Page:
Monday, February 16, 2009

Is Your Small Business Fiscally Fit? by: Jennifer Deamud

When you receive the financial reports from your accountant what do you do with them? If you take a quick glance and put them in a file how do you know if your business is fiscally fit and financially stable?

However, if you're looking at benchmarks and metrics monthly, and using your financial information as the basis for all your business decisions your business is probably on the path toward being fiscally fit.

Small business owners often make several mistakes with their business financial(s) analysis and planning which handicaps their ability to be successful and grow. The four biggest and crushing mistakes are; not budgeting and forecasting, not knowing the break-even point and not analyzing the company's ratios and comparing them to the industry. And finally, many businesses expand without first making sure that the business can afford it. Many businesses have grown themselves out of business.

So what are the indicators of financial/ fiscal fitness and why are these aspects of business financials so important? How do they help you, the small business owner, meet the challenge to not only maintain and but also improve your fiscal fitness which is a key component of your competitive advantage?

Budgeting and forecasting help develop a business model, review your key assumptions and identify resources and capital needs. They can also be used as a management tool by establishing milestones and the accountability for accomplishing the milestones. Budgets and forecasts help identify risks and establish benchmarks. This will help the small business owner make the necessary adjustments to manage risks, reach milestones and measure up to benchmarks.

Knowing the break-even point for your business is a tool that enables you to plan for the future with a solid foundation. Break-even point allows you very accurately project how many sales you need to make, what you need to do to achieve that level of sales and even how much you can increase profitability by cutting.

Most small business owners focus on the growth of their business rather than profitability determining their break-even point. It's natural to focus on growth but profits are essential for any small business. Therefore, knowing your break-even point is essential to the overall business operation and is the key to strategic planning and maintaining and increasing profitability during the long term.

Ratio analysis is a method for determining the overall financial condition of your small business. It puts the information from your financial statement into perspective, helping to spot financial patterns that may threaten the health of your business.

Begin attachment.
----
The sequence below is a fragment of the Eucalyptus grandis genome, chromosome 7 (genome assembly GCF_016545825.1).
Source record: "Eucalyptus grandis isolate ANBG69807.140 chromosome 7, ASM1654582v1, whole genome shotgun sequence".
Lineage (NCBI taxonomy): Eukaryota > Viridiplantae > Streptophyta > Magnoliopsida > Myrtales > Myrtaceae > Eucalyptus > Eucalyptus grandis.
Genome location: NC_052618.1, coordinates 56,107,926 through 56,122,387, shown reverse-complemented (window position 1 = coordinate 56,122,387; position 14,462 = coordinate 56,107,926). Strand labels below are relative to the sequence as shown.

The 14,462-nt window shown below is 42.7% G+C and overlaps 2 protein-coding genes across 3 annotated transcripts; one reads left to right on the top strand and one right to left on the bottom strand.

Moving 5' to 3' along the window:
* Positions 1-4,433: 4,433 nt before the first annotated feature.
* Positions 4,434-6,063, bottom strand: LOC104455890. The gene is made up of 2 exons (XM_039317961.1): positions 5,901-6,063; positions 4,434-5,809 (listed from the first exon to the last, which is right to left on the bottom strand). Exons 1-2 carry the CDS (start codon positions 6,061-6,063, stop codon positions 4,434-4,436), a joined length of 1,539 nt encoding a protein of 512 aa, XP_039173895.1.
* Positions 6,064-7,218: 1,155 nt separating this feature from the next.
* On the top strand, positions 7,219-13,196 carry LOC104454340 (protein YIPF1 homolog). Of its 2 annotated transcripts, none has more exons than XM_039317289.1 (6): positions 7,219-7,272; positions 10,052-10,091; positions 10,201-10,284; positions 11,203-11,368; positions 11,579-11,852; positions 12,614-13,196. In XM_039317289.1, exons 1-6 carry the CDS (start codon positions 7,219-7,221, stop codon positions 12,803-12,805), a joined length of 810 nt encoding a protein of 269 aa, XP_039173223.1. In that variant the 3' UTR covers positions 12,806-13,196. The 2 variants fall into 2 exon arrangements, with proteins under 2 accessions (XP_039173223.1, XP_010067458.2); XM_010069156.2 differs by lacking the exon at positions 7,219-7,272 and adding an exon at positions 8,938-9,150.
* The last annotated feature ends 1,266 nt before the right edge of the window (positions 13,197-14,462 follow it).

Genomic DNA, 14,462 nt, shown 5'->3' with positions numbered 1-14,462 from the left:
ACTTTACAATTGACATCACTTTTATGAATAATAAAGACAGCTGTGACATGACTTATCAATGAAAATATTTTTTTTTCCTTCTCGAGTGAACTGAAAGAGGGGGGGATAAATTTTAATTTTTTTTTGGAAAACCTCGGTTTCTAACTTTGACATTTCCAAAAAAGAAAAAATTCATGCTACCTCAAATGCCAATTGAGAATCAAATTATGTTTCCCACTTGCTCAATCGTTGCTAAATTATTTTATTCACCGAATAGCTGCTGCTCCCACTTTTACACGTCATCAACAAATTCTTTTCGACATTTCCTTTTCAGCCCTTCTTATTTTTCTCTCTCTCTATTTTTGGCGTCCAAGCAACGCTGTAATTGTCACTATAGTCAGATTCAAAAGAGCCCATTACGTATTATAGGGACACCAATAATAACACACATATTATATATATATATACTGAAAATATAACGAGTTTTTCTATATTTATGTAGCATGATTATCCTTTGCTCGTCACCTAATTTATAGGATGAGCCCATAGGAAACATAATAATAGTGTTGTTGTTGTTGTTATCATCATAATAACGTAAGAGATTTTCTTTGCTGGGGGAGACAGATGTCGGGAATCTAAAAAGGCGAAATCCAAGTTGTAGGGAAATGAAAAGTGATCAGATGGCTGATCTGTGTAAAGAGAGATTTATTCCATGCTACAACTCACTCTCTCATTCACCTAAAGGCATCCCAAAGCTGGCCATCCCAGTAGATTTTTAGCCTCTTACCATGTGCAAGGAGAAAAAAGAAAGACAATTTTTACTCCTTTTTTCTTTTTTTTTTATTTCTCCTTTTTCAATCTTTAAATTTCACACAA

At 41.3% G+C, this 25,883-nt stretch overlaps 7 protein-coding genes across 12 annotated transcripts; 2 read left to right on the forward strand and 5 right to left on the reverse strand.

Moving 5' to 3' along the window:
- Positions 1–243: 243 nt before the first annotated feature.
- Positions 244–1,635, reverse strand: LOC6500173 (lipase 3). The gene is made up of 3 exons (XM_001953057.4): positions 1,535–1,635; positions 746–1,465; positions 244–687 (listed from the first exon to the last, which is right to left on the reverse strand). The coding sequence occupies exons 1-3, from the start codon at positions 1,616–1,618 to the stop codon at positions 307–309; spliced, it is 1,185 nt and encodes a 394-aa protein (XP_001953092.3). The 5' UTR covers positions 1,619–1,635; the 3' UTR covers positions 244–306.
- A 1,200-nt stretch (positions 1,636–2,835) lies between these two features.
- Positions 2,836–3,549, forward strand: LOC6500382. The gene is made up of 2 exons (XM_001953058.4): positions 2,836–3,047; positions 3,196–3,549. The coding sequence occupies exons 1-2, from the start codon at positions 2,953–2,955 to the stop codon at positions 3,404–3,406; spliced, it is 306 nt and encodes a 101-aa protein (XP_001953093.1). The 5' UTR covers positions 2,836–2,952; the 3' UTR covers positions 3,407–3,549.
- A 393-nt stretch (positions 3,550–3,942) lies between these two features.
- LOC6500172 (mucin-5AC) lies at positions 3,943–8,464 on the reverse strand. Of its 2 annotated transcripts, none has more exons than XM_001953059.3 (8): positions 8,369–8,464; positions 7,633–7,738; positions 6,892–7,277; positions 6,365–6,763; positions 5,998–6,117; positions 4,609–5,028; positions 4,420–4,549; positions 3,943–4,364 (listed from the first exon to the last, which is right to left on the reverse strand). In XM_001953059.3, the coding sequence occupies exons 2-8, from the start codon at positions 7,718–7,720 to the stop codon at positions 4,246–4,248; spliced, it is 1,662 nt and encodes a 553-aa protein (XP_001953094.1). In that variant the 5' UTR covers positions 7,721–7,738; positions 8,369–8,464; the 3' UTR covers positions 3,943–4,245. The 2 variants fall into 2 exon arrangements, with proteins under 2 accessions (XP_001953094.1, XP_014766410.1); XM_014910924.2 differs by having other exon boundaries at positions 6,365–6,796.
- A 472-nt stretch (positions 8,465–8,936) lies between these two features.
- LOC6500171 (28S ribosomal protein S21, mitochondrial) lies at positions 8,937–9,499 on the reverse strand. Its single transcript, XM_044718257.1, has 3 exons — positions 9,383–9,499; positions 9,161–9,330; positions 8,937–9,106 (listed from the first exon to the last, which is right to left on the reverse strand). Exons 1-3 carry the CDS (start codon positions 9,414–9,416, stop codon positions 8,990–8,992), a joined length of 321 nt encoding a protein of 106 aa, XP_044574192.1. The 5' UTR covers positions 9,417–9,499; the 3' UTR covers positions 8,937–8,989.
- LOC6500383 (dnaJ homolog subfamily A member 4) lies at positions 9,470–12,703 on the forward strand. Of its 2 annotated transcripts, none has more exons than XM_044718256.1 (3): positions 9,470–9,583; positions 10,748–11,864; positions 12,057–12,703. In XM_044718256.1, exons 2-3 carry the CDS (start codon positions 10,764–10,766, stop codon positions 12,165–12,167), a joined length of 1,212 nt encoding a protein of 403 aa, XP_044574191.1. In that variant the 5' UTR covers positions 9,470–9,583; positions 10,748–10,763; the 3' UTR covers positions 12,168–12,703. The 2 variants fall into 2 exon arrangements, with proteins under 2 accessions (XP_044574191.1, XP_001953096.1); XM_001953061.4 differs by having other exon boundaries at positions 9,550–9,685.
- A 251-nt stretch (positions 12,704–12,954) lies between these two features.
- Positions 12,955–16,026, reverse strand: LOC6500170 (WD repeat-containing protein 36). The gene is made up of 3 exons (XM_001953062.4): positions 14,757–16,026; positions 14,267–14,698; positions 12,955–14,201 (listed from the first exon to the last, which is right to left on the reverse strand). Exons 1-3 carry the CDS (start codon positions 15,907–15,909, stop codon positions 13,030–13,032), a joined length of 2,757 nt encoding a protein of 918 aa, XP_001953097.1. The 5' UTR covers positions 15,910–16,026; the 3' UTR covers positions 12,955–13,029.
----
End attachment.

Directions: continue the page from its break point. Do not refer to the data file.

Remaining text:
For example, current ratio (current assets divided by current liabilities) is the standard measure of any business' financial health. It will tell you whether your business is able to meet its current obligations by measuring if it has enough assets to cover its liabilities. The current ratio should be part of your business' basic financial planning, meaning it should be tracked monthly or quarterly and compared to a baseline that is meaningful to your business. By keeping a close eye on this figure, you will recognize if it begins to get out of line. This will allow you to take early action to prevent your business from ending up in a difficult negative cash flow position.

Ratios are also very useful for making comparisons between your business and other businesses in your industry. For example, comparing ratios can indicate whether a business is holding too much inventory or collecting receivables too slowly. This comparison provides a window into ways your business can improve its operations. A number of sources, including many trade or business associations and organizations, provide data for comparison purposes; they are also available from commercial services.

Also making decisions to grow your business first requires a careful analysis of the current financial situation to determine your business' readiness for growth using all the previously mentioned indicators of fiscal fitness. Two essential elements in being fit to grow is a) the ability to generate cash from your current business operations to support future growth, and b) the level of your business' financial stability which gives you the ability to obtain external funding.

If you are making any of these financial fitness mistakes what should you do? You should speak with your accountant first, who should be a trusted business advisor. Accountants are extremely busy doing a difficult job against tight deadlines so they may refer you to a business consultant for an in-depth look at your financials.

The experienced business consultants at the Michigan Small Business and Technology Development Center™ (SBTDC™) assist small business owners one-on-one, at no cost, to understand their financials, and to use the above financial tools and analysis to become more fiscally fit.

In addition to talking with a business consultant, there are seminars that help small business owners understand their financials. Fiscal Fitness for the Growing Business seminar is presented by the SBTDC™ and sponsored by Fifth Third Bank. The seminar is offered statewide and provides business owners with an in-depth look at the essentials of using financial information to make effective decisions about improving their business performance. Thanks to the sponsor ship Fifth Third Bank, this seminar is offered at low cost to the participants.

Please see the link provided to register for the upcoming Fiscal Fitness for the Growing Business seminar on February 20, from 8:00am to Noon, Morris Lawrence Building, Washtenaw Community College. Cost: $25.00 reduced from $75.00 thanks to our sponsor 5/3 Bank.

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